"We've go to move on. I do think we'll do that. How many games we're going to win, I don't know, but I do think we're going to continue to compete as hard as we can."
As badly as things have gone for Nebraska, Sadler continues to stress optimism that his team will make the most of what remains of this season.
Unless the Huskers can find a way reverse their fortunes by Wednesday night's home game against No. 22 Michigan and close out the year with a miraculous finish, though, chances are the season will again end in disappointment.
"Obviously we'd like to be in a little bit better position than we are, but as I've said before, we've got seven league games left," Sadler said. "It's easy to start looking beyond and start counting this game, that game, but as I've told the team from Day 1, we better just worry about today. We've got to come in here today and get better.
"I'm not going to say we're going to win the NCAA championship, but the New York Giants at one time lost (four) games in a row and I think they won a championship with (seven) losses. You've got Connecticut last year that did some remarkable things. You've got Michigan in our own league that this time last year everybody was wondering what was going on there. I like our basketball team, and I believe in them. I think if we get some luck, and if we take each day as it comes, I think there's some good things that can happen for this team. I really do. I believe that.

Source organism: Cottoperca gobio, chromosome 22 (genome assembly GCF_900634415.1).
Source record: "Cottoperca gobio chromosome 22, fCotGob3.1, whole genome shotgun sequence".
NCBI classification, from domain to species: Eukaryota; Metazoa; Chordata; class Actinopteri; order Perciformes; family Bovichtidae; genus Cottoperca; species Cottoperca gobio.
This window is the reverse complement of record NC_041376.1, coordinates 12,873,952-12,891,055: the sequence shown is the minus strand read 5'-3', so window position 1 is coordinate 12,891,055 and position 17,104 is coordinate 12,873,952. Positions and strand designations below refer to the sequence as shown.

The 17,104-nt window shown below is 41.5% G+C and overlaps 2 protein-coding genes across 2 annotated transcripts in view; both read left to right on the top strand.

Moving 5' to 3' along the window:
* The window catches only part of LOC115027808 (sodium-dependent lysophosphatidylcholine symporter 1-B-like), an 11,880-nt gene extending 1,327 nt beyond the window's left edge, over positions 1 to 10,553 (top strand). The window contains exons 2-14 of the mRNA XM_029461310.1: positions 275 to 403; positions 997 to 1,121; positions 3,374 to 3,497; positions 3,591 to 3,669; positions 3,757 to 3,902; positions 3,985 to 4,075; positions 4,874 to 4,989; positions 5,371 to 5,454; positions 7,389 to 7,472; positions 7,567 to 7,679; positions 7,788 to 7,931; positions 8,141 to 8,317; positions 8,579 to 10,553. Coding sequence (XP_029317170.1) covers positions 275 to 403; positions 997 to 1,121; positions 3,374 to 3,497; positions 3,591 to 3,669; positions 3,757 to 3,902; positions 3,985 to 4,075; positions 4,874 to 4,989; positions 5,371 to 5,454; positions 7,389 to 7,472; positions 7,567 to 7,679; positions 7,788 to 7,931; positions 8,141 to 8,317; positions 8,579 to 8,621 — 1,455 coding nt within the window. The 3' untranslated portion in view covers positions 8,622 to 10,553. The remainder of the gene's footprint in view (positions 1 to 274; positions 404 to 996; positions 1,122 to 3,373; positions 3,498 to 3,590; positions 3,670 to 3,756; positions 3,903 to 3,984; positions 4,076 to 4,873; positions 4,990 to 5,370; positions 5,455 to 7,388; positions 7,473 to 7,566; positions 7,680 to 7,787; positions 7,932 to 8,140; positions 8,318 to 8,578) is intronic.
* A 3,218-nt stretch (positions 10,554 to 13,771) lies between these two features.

"It doesn't look like that maybe outside this office, or maybe outside of this building, but I can't control those things. I can only control that if we're coming into today and we have a great practice, then things are just like you'd hope they'd be, and wins and losses will take care of themselves. But we're running out of opportunities, I do know that. We've just got to continue to do the things that we believe in, and with a little luck, a little bounce here and there, maybe we can get on a run just like some other people have done."
Diaz done for the season?
Nebraska suffered a big blow just minutes before Sunday's game against Minnesota when junior center Jorge Brian Diaz was a scratched from the lineup after his lingering injured feet flared up to the point where he could barely walk.
Seeing how Diaz has been dealing with problems with his feet for more than a year and has shown little signs of improvement, Sadler reiterated Monday what he said following the game in that he was doubtful Diaz would play again for the Huskers this season.
"I'm moving on with the idea that he's probably not going to play anymore this season," Sadler said. "I mean, that's my mindset right now, and there would have to be something that drastically changed to take place."
Sadler said Diaz would continue to get extensive treatment on his feet in hopes of getting him healthy enough to return next season, if not this year.
However, with the nature of the injury, Sadler said he was unsure what the future would hold for Diaz's playing career.
"I don't know. I don't know," Sadler said. "Obviously we're going to try and get him the best medical attention that we can, and as I've said, if he comes in here in a week and says 'Coach, my feet feel great,' then he'll play. I mean, it was difficult finding out right before the game that he wasn't going to play. It was difficult. It was difficult on the coaches, it was difficult on the players. It was obviously difficult on him. It wasn't good. But I'm going to prepare our team from here on out as if he is not going to play, and we'll see what happens."